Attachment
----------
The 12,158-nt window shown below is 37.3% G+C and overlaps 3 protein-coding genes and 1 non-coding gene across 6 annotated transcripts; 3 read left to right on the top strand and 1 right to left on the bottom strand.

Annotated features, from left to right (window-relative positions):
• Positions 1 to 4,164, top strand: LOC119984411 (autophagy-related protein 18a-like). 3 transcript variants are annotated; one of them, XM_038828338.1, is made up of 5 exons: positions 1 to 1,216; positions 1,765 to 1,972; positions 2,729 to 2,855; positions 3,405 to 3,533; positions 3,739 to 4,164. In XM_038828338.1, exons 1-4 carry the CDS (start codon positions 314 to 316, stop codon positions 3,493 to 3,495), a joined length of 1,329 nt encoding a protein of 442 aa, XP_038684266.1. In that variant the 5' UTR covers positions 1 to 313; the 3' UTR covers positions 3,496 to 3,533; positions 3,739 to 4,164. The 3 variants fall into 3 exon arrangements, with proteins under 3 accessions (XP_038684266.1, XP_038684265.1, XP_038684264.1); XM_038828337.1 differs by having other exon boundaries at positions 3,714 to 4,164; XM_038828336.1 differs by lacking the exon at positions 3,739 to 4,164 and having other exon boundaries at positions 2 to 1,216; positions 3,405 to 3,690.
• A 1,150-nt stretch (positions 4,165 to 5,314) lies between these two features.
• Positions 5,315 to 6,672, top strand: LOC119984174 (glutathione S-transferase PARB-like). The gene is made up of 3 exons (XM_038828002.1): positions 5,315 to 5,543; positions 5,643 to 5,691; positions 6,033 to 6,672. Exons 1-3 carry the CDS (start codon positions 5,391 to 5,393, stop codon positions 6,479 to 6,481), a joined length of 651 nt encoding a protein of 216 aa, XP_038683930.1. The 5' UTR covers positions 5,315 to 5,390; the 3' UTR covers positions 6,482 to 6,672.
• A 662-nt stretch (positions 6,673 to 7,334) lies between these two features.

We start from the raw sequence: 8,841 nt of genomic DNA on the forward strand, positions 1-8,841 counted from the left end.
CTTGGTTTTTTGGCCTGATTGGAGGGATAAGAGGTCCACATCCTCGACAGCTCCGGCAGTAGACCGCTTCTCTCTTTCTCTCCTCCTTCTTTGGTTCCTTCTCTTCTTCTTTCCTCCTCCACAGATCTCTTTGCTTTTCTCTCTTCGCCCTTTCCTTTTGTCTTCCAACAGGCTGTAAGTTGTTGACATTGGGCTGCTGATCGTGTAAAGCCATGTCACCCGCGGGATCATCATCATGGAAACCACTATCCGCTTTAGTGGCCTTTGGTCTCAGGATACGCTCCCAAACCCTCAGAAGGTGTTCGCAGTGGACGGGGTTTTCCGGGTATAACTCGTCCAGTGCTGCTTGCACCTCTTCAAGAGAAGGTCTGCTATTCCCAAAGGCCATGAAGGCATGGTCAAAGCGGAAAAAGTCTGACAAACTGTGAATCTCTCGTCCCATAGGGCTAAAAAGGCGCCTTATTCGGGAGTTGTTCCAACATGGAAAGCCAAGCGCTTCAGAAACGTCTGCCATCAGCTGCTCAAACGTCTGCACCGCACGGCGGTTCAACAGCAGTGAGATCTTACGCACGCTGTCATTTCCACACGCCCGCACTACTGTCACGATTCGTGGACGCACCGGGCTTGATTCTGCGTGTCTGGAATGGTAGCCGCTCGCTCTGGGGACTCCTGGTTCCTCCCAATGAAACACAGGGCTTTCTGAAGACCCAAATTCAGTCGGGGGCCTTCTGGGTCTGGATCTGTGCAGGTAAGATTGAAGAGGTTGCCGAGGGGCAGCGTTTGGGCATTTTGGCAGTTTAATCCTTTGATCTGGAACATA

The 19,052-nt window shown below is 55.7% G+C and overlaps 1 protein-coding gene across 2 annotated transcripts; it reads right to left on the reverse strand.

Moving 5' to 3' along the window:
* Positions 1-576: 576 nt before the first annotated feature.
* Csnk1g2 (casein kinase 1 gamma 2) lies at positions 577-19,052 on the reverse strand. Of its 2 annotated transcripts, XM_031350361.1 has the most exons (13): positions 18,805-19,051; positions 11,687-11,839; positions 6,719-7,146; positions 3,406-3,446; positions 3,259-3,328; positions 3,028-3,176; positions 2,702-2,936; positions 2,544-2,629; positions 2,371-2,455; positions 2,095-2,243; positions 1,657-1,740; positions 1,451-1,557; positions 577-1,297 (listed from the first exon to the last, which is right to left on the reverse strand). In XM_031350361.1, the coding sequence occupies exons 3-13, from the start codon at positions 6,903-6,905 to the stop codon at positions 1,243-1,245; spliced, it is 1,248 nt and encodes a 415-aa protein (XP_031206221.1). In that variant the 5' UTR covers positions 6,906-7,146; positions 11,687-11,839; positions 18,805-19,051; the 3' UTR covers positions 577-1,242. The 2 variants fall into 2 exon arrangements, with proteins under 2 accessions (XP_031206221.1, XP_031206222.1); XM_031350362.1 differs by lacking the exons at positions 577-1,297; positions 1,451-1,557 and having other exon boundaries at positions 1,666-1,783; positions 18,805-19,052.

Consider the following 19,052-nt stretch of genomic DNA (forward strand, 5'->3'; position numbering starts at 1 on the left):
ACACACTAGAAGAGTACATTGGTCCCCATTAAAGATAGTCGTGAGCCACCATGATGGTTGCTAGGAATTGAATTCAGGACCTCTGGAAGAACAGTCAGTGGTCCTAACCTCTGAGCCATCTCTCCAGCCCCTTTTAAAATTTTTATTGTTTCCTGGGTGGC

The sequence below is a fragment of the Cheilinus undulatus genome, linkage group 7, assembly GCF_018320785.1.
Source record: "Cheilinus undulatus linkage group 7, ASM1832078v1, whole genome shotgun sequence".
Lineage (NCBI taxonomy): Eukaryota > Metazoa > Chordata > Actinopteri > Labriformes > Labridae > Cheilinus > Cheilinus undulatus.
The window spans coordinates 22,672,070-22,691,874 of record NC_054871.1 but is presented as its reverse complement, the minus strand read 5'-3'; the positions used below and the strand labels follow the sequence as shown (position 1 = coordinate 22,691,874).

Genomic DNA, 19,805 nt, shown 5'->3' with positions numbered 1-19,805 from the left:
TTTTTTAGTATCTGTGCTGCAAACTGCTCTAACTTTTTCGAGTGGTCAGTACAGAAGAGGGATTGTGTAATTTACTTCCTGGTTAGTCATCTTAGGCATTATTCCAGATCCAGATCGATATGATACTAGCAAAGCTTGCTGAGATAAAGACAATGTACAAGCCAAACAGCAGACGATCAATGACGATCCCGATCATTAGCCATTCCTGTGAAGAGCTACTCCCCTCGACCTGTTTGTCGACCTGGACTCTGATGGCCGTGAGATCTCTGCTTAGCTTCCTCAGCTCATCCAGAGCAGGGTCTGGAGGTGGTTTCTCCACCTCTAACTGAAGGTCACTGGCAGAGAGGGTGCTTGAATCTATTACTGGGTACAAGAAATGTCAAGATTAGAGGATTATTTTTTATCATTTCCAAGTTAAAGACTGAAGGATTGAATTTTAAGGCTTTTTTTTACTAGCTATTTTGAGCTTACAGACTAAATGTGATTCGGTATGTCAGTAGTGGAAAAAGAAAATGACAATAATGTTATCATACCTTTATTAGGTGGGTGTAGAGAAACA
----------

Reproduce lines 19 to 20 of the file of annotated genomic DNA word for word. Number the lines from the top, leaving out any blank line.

Genomic DNA, 19,805 nt, shown 5'->3' with positions numbered 1-19,805 from the left:
TTTTTTAGTATCTGTGCTGCAAACTGCTCTAACTTTTTCGAGTGGTCAGTACAGAAGAGGGATTGTGTAATTTACTTCCTGGTTAGTCATCTTAGGCATTATTCCAGATCCAGATCGATATGATACTAGCAAAGCTTGCTGAGATAAAGACAATGTACAAGCCAAACAGCAGACGATCAATGACGATCCCGATCATTAGCCATTCCTGTGAAGAGCTACTCCCCTCGACCTGTTTGTCGACCTGGACTCTGATGGCCGTGAGATCTCTGCTTAGCTTCCTCAGCTCATCCAGAGCAGGGTCTGGAGGTGGTTTCTCCACCTCTAACTGAAGGTCACTGGCAGAGAGGGTGCTTGAATCTATTACTGGGTACAAGAAATGTCAAGATTAGAGGATTATTTTTTATCATTTCCAAGTTAAAGACTGAAGGATTGAATTTTAAGGCTTTTTTTTACTAGCTATTTTGAGCTTACAGACTAAATGTGATTCGGTATGTCAGTAGTGGAAAAAGAAAATGACAATAATGTTATCATACCTTTATTAGGTGGGTGTAGAGAAACA